- 10/24/2014 - Uncharted: The Berkeley Festival of Ideas
- 10/21/2014 - The Nation's KATHA POLLITT / Pro: Reclaiming Abortion Rights
- 10/21/2014 - Brower Youth Awards 15th Anniversary
- 10/17/2014 - Berkeley City College's 40th Anniversary
- 10/10/2014 - Free Outdoor Screening! - This is Spinal Tap (Rob Reiner; US, 1984)
Daily Archives: January 28, 2013
Moss photos in rainy Berkeley, CA (Journal of a moss enthusiast)
Berkeley High rally day likely to be canceled (BHS Jacket)
New animal shelter opens in Berkeley (Daily Californian)
New BHS building is behind schedule (BHS Jacket)
Cal Chancellor to head initiative for public universities (LA Times)
Joffrey thrills in return to Berkeley (SF Chronicle)
Berkeley Teachers’ Union begins new year of negotiations (BHS Jacket)
Just in time for Oscar season, Cheryl Cohen Greene — the Berkeley-based certified sex surrogate whose relationship with the polio-stricken writer Mark O’Brien forms the basis of the indie crowd-pleaser The Sessions — has a new memoir, An Intimate Life: Sex, Love, and My Journey as a Surrogate Partner (Soft Skull Press). Here she talks with San Francisco magazine’s Nina Martin. Cohen Greene will be reading Tuesday, Jan. 29, at 7 pm at Books Inc. on Fourth St. in Berkeley.
How did you decide that you wanted to do your own version of the story?
The timing with the movie was somewhat coincidental. I had been writing a book for many years [but it got derailed for various reasons, including the death of her collaborator at the time]. Eventually I found [Oakland-based coauthor] Lorna Garano, who is fabulous.
Meanwhile, [the movie’s director/screenwriter] Ben Lewin, who had polio as a child, had read Mark’s essay [On Seeing a Sex Surrogate, 1990]. It touched him so deeply and he decided to make a movie. Ben and I met [in the mid 2000s], and then for three years I didn’t see him. We talked occasionally on the phone. His wife Judi, whom I adore, said to me, “Get on his case. We have to make some money, but I want him to write this.” They actually re-mortgaged their home to finance the movie. They sold jewelry. For them, making this movie was an act of love. … Continue reading »
On Jan. 16 some new traffic signs were erected at Marin Circle in north Berkeley: four yellow, reflective oblongs bearing the words ‘Traffic in circle has right of way.” It wasn’t long before local residents were up in arms about the signs, claiming they were an unnecessary eyesore on an historic, cherished local landmark.
On Saturday, the city quietly removed the signs. “Victory,” declared Sara Holmes, President of Friends of the Fountain and Walk, who was one of several local residents to fire off emails to city departments, the media and and local councilman Laurie Capitelli complaining about the signs. On Saturday Holmes had received a minimalist email from the city of Berkeley’s Kevin Lewis. It read: “To all the signs will be taken down.” … Continue reading »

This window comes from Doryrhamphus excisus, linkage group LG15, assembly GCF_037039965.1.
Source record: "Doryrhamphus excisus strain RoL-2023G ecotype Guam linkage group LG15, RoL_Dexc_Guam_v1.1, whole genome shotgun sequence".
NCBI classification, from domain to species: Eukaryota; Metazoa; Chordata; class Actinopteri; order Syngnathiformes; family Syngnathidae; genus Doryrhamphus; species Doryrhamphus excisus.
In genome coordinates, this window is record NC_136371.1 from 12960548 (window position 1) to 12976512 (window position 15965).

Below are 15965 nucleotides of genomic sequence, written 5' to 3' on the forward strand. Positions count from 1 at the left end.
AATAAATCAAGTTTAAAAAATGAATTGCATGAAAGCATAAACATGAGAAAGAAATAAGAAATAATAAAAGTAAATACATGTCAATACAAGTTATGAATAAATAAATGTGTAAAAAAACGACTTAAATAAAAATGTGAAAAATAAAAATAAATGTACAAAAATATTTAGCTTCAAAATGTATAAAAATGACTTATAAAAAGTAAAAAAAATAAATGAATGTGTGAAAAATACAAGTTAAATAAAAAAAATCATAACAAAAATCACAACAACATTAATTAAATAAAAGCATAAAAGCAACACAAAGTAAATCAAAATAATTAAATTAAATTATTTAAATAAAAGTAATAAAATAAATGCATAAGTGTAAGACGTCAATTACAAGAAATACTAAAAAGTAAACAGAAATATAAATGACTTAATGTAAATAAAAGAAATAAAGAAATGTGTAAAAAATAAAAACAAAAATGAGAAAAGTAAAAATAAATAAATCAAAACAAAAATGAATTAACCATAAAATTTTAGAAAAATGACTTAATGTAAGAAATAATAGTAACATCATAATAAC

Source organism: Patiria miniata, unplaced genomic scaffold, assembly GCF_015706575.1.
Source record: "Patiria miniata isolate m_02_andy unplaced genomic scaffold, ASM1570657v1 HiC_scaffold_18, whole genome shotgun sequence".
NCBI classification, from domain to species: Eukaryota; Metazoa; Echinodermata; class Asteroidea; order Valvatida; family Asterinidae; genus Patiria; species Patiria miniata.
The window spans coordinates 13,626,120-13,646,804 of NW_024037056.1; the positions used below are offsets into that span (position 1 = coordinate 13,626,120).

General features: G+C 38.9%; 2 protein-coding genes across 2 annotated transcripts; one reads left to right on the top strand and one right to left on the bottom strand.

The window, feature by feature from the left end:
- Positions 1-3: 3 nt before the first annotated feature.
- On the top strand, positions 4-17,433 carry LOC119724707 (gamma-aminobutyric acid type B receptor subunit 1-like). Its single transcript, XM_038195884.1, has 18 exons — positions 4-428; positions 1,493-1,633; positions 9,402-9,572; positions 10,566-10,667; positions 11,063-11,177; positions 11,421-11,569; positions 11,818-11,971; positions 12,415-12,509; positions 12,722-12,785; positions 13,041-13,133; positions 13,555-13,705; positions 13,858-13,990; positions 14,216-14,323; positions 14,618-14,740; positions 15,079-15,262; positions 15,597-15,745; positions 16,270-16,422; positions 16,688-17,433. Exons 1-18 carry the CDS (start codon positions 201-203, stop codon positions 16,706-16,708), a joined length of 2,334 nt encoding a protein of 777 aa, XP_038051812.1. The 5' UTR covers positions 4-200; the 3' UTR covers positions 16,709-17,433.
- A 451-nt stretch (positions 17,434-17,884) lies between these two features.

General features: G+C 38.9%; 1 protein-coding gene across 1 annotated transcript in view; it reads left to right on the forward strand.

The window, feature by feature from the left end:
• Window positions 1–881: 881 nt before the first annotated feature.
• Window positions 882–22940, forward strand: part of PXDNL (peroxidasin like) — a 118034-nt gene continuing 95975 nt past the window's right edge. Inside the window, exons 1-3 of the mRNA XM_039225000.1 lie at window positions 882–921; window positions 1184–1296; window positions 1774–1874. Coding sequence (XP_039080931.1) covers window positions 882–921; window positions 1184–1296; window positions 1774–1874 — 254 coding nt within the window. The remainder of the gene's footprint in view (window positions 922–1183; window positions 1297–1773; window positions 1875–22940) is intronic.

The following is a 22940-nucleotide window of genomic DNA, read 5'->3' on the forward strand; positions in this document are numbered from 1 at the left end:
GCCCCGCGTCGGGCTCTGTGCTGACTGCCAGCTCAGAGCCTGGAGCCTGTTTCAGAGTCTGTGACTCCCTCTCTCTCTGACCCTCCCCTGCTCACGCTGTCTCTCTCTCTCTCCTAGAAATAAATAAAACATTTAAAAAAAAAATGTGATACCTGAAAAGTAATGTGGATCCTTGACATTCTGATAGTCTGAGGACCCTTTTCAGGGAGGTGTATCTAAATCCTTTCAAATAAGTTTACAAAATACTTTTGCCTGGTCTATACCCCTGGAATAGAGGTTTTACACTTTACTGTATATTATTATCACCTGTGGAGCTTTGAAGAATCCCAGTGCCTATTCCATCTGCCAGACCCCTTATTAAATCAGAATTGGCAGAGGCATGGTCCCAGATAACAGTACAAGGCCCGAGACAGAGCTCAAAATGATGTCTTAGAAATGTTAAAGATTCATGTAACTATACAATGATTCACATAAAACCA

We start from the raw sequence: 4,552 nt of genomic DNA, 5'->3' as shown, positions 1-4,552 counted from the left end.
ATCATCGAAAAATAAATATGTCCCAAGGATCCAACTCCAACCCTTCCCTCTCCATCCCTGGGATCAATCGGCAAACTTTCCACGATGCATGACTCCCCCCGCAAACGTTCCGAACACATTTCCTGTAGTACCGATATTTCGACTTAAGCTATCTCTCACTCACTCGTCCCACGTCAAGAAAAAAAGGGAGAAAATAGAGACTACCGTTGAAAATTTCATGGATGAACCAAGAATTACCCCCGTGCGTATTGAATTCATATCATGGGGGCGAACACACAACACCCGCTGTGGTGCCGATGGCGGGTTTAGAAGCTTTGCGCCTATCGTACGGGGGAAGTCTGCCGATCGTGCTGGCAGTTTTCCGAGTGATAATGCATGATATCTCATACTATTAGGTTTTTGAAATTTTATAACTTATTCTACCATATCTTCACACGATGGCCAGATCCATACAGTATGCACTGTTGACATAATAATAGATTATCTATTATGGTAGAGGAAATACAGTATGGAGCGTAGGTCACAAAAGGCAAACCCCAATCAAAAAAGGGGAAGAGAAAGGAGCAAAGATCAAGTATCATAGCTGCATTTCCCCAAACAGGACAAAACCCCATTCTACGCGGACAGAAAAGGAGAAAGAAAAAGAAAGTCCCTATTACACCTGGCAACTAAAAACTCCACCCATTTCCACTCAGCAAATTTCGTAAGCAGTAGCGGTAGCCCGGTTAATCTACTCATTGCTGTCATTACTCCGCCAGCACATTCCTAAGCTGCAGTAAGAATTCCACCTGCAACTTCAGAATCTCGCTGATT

Stanislaw Sobolewski, cookbook manager at Moe’s Books, gets lost reading three beautiful cookbooks that cover home cooking, kimchi and preserving. Continue reading »
Berkeley’s General Fund projections include a deficit of more than $5 million over the next two years, requiring city leaders to take a tough look at its more cash-strapped departments to reign in costs.
To close the gap, the city’s budget manager has recommended recurring 2% General Fund reductions across the board for city departments. Departments will present their recommendations to the city manager and City Council in the coming months.
In a work session last Tuesday night, the city’s budget manager gave Berkeley City Council members a forecast for the next two years, and pointed to areas that may pose challenges going forward. (See a PDF of her presentation.)
Three more work sessions have been planned to allow council members, city staff and members of the public to learn more about, and weigh in on, city finances. Scroll to the bottom of this story to see the dates for upcoming public meetings on the budget.
This is a partial list of recent crimes in Berkeley based on reports to the Berkeley Police Department, unless otherwise noted. See past crime blotters here. (Note to readers: Please provide feedback in the comments section if you notice anything new or have ideas for more coverage. We always appreciate tips about breaking news or neighborhood safety issues, via email at firstname.lastname@example.org.)
The following items represent just a sampling of calls, and times appear to be approximate. From Jan. 17-23, there were 10 burglary reports, 42 auto break-in or theft from a vehicle reports, and seven stolen vehicle reports to the Berkeley Police Department, according to CrimeMapping.com. Seven robberies and 18 assaults, domestic violence incidents or batteries were reported. These numbers are subject to change. Click the previous links for the most current information. … Continue reading »